22 Environmental Effects of Mining Mineral Resources  Disruption of land surface  Subsidence  Erosion of solid mining waste  Acid mine drainage  Air pollution  Storage and leakage of liquid mining waste

23 Environmental Damage Gaping holes in ground (old open pit mines). Particulate air pollution Piles of mine tailings (non-ore removed from mines). Accidental draining of rivers and lakes. Disruption of ground water flow patterns. Loss of topsoil in strip-mined regions (350 to 2,700 km 2 in US alone). Contamination from sulfuric acid (H 2 SO 4 ) produced through weathering of iron sulfide (FeS 2, pyrite) in tailings. 4FeS 2 + 14H 2 O = 4Fe(OH) 3 + 8H 2 SO 4 Contamination from heavy metals (e.g. arsenic, mercury) in mine tailings.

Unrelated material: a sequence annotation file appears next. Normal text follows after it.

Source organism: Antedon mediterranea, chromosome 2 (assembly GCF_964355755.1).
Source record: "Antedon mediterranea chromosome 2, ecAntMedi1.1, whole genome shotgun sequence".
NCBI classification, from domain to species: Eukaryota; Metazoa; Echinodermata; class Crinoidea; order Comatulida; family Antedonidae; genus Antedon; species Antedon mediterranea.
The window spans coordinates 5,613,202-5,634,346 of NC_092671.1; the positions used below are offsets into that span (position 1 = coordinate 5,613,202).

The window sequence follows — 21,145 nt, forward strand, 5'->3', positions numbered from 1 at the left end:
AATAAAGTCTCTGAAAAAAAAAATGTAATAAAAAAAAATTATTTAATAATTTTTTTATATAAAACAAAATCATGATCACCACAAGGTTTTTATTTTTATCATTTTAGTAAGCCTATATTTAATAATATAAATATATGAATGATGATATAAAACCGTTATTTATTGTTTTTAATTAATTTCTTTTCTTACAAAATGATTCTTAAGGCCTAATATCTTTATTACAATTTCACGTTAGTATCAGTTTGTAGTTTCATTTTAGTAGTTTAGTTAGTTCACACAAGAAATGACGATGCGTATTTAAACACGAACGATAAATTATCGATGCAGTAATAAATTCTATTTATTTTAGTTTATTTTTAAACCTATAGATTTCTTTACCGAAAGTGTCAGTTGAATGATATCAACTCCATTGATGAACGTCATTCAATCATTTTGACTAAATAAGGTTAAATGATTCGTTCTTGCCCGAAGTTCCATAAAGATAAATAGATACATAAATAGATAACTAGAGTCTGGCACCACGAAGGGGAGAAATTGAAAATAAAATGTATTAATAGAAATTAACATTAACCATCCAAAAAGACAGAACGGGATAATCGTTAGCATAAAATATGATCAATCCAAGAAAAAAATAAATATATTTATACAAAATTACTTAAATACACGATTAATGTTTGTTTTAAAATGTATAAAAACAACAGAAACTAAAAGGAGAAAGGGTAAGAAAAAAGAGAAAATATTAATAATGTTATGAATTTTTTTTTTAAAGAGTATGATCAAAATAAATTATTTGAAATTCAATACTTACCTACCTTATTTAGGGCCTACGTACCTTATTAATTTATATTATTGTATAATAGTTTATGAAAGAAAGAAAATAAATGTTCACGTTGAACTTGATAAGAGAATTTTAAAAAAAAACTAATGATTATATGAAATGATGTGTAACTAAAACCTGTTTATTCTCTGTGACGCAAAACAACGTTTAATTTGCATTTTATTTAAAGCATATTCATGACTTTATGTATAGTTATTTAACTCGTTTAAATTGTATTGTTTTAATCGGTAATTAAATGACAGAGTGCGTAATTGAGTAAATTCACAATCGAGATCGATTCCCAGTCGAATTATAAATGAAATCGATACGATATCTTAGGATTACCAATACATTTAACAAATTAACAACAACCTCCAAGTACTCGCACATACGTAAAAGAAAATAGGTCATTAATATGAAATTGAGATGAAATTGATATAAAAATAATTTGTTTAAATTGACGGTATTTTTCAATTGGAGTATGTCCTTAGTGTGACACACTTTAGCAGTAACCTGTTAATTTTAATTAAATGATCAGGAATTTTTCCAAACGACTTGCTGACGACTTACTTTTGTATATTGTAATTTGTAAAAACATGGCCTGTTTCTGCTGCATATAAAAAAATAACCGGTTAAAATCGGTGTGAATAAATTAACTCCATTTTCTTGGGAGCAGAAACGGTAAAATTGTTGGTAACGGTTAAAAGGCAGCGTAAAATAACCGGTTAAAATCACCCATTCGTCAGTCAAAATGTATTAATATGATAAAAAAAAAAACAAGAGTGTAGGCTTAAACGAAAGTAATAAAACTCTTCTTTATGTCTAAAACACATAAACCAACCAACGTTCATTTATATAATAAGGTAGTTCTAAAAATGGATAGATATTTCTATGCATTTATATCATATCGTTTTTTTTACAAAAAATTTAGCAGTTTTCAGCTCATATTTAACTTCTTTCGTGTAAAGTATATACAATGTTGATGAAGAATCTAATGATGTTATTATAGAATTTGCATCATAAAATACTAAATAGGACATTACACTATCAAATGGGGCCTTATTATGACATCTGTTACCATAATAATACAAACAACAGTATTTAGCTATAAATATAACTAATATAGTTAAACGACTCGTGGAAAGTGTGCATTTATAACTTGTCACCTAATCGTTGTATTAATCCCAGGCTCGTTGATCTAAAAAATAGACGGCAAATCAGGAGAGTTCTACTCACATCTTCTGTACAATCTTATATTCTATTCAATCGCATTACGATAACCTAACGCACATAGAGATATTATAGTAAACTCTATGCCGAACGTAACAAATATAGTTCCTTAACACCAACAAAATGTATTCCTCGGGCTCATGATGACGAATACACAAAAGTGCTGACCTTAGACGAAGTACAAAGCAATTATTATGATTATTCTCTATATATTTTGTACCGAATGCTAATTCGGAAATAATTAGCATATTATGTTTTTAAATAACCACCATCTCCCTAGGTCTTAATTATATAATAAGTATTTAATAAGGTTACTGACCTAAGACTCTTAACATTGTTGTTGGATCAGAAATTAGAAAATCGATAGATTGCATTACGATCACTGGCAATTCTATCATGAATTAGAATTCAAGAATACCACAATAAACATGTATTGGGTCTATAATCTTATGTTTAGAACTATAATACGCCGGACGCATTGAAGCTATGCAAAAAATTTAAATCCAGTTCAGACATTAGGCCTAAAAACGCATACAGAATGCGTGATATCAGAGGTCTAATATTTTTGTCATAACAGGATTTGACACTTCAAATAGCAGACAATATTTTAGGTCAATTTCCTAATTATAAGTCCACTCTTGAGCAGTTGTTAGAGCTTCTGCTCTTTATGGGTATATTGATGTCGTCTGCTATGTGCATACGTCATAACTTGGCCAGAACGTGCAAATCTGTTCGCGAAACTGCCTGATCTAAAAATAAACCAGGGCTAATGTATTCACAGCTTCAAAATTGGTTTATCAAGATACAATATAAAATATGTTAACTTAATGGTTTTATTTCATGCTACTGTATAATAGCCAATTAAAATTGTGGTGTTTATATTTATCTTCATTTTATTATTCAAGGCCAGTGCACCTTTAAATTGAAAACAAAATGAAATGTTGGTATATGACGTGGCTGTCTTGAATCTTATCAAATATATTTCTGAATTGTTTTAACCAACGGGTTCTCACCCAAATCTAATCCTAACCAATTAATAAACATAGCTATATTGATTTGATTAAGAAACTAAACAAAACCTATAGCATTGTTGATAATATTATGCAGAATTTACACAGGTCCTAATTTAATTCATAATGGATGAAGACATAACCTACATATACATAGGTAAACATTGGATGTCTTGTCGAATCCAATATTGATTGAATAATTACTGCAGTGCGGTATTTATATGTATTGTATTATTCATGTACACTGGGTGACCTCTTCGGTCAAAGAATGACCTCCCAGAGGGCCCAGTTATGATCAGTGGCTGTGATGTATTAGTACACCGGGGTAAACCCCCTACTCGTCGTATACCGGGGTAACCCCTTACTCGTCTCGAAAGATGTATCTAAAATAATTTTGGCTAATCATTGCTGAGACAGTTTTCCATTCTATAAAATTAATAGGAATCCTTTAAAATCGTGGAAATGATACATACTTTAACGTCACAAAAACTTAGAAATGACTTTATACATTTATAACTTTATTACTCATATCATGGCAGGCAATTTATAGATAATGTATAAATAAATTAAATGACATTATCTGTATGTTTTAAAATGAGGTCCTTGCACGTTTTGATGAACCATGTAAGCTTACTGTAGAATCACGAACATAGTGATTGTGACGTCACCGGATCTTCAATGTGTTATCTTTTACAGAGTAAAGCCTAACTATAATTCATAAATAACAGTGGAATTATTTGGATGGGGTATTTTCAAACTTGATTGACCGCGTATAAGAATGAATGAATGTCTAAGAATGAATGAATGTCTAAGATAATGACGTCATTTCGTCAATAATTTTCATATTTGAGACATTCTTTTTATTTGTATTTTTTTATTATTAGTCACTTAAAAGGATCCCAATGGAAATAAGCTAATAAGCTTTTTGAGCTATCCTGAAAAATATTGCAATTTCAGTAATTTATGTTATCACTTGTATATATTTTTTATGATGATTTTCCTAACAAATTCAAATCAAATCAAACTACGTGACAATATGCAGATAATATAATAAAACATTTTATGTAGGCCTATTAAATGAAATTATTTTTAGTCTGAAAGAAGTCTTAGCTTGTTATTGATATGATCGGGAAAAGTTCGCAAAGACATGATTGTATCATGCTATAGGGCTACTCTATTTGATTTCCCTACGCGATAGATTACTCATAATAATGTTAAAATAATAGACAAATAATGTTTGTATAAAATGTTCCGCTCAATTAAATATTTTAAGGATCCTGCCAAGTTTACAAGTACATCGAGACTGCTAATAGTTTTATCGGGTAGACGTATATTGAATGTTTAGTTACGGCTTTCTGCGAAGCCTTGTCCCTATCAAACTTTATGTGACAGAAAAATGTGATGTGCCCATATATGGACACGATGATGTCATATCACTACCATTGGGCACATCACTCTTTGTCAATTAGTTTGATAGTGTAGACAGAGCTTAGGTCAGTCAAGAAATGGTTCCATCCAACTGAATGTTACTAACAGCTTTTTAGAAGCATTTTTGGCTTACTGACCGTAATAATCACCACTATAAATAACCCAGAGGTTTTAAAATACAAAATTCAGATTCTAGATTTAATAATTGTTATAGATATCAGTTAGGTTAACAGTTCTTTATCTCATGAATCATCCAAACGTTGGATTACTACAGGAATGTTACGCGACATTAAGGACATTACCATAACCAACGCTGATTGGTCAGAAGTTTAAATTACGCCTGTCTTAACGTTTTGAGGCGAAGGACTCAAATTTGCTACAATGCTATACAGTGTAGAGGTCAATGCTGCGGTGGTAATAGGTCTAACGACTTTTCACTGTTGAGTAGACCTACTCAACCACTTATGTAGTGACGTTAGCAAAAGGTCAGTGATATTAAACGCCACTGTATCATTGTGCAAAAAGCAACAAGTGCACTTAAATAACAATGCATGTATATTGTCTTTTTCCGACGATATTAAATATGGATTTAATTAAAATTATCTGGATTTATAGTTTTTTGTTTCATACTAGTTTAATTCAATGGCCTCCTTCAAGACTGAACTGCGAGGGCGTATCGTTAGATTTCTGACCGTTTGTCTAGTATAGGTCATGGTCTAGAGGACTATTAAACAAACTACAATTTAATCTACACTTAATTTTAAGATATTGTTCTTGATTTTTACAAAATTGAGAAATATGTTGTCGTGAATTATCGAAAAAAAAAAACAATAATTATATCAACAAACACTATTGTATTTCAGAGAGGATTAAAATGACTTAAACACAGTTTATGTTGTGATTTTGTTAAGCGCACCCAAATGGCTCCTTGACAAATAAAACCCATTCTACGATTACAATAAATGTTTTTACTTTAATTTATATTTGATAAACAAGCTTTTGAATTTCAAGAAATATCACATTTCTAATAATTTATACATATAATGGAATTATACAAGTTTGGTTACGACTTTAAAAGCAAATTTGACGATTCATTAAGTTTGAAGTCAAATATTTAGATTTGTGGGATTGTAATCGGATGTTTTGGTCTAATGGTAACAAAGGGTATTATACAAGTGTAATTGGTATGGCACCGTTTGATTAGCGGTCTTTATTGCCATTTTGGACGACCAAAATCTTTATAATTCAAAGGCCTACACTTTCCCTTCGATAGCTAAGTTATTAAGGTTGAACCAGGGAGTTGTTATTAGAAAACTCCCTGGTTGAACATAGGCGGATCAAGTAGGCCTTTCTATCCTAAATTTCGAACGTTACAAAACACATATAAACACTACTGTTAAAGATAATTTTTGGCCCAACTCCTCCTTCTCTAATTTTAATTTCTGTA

24 Environmental Effects of Mining Mineral Resources Fig. 16-14 p. 344

25 Surface Mining

26 Gangue - Mine Tailings Worthless minerals that are associated with the valuable minerals in an ore Concentrating and smelting removes as much of this gangue as possible

27 Closeup Image of Mine Tailings

28 Acid Mine Drainage


30 Surface Mining Control and Reclamation Act  Established 1977  Mine lands must be restored to pre-mining conditions  Taxes on mining companies to restore pre-1977 sites  Limited success

31 Mine Reclamation Recontouring land back to its original topography Improve soil quality by adding topsoil / nutrients Replanting with native, fast growing, early successional species Monitor the site for 5 – 10 years More difficult in arid areas b/c difficult to grow vegetation

32 Mine Albert, Quebec, before and after reclamation. (Government of Quebec)